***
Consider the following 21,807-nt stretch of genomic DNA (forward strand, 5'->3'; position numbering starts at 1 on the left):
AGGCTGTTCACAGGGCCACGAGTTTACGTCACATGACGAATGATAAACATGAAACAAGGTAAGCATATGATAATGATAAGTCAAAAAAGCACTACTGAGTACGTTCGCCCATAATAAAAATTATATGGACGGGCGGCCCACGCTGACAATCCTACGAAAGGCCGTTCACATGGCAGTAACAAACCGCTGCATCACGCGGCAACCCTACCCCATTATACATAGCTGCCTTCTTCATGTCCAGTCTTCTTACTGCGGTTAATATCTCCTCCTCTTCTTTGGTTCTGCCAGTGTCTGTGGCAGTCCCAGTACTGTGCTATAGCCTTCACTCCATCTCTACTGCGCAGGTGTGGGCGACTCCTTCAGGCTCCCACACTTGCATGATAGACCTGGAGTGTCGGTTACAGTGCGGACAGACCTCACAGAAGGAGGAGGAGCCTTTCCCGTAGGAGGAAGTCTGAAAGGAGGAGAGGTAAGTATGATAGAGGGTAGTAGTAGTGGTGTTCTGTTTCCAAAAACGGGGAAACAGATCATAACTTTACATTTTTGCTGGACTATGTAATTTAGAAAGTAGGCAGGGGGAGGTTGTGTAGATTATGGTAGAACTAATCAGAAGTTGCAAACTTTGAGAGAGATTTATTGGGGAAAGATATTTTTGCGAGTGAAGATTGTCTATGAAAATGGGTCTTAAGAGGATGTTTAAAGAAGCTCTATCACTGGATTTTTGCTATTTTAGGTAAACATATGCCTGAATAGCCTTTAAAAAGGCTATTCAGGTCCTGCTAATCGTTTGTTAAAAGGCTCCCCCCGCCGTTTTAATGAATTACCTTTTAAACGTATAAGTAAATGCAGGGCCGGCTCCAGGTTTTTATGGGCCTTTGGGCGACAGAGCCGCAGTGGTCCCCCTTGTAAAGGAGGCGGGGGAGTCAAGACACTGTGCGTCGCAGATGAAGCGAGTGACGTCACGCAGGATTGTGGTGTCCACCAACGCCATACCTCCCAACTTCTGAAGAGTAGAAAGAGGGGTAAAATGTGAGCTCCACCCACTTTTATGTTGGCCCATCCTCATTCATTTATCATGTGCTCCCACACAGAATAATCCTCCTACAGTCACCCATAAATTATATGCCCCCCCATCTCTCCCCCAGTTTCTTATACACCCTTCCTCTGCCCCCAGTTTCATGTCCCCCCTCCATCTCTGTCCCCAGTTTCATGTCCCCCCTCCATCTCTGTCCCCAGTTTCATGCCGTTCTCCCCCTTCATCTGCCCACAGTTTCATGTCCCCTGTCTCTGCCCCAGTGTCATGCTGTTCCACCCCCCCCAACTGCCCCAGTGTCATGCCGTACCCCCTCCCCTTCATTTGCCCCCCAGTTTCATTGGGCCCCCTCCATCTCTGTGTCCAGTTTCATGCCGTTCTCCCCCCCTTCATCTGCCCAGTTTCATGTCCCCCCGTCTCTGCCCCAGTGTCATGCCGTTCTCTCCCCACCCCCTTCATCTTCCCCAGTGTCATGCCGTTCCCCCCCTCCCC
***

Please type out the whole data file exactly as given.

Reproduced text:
Consider the following 21,807-nt stretch of genomic DNA (forward strand, 5'->3'; position numbering starts at 1 on the left):
AGGCTGTTCACAGGGCCACGAGTTTACGTCACATGACGAATGATAAACATGAAACAAGGTAAGCATATGATAATGATAAGTCAAAAAAGCACTACTGAGTACGTTCGCCCATAATAAAAATTATATGGACGGGCGGCCCACGCTGACAATCCTACGAAAGGCCGTTCACATGGCAGTAACAAACCGCTGCATCACGCGGCAACCCTACCCCATTATACATAGCTGCCTTCTTCATGTCCAGTCTTCTTACTGCGGTTAATATCTCCTCCTCTTCTTTGGTTCTGCCAGTGTCTGTGGCAGTCCCAGTACTGTGCTATAGCCTTCACTCCATCTCTACTGCGCAGGTGTGGGCGACTCCTTCAGGCTCCCACACTTGCATGATAGACCTGGAGTGTCGGTTACAGTGCGGACAGACCTCACAGAAGGAGGAGGAGCCTTTCCCGTAGGAGGAAGTCTGAAAGGAGGAGAGGTAAGTATGATAGAGGGTAGTAGTAGTGGTGTTCTGTTTCCAAAAACGGGGAAACAGATCATAACTTTACATTTTTGCTGGACTATGTAATTTAGAAAGTAGGCAGGGGGAGGTTGTGTAGATTATGGTAGAACTAATCAGAAGTTGCAAACTTTGAGAGAGATTTATTGGGGAAAGATATTTTTGCGAGTGAAGATTGTCTATGAAAATGGGTCTTAAGAGGATGTTTAAAGAAGCTCTATCACTGGATTTTTGCTATTTTAGGTAAACATATGCCTGAATAGCCTTTAAAAAGGCTATTCAGGTCCTGCTAATCGTTTGTTAAAAGGCTCCCCCCGCCGTTTTAATGAATTACCTTTTAAACGTATAAGTAAATGCAGGGCCGGCTCCAGGTTTTTATGGGCCTTTGGGCGACAGAGCCGCAGTGGTCCCCCTTGTAAAGGAGGCGGGGGAGTCAAGACACTGTGCGTCGCAGATGAAGCGAGTGACGTCACGCAGGATTGTGGTGTCCACCAACGCCATACCTCCCAACTTCTGAAGAGTAGAAAGAGGGGTAAAATGTGAGCTCCACCCACTTTTATGTTGGCCCATCCTCATTCATTTATCATGTGCTCCCACACAGAATAATCCTCCTACAGTCACCCATAAATTATATGCCCCCCCATCTCTCCCCCAGTTTCTTATACACCCTTCCTCTGCCCCCAGTTTCATGTCCCCCCTCCATCTCTGTCCCCAGTTTCATGTCCCCCCTCCATCTCTGTCCCCAGTTTCATGCCGTTCTCCCCCTTCATCTGCCCACAGTTTCATGTCCCCTGTCTCTGCCCCAGTGTCATGCTGTTCCACCCCCCCCAACTGCCCCAGTGTCATGCCGTACCCCCTCCCCTTCATTTGCCCCCCAGTTTCATTGGGCCCCCTCCATCTCTGTGTCCAGTTTCATGCCGTTCTCCCCCCCTTCATCTGCCCAGTTTCATGTCCCCCCGTCTCTGCCCCAGTGTCATGCCGTTCTCTCCCCACCCCCTTCATCTTCCCCAGTGTCATGCCGTTCCCCCCCTCCCC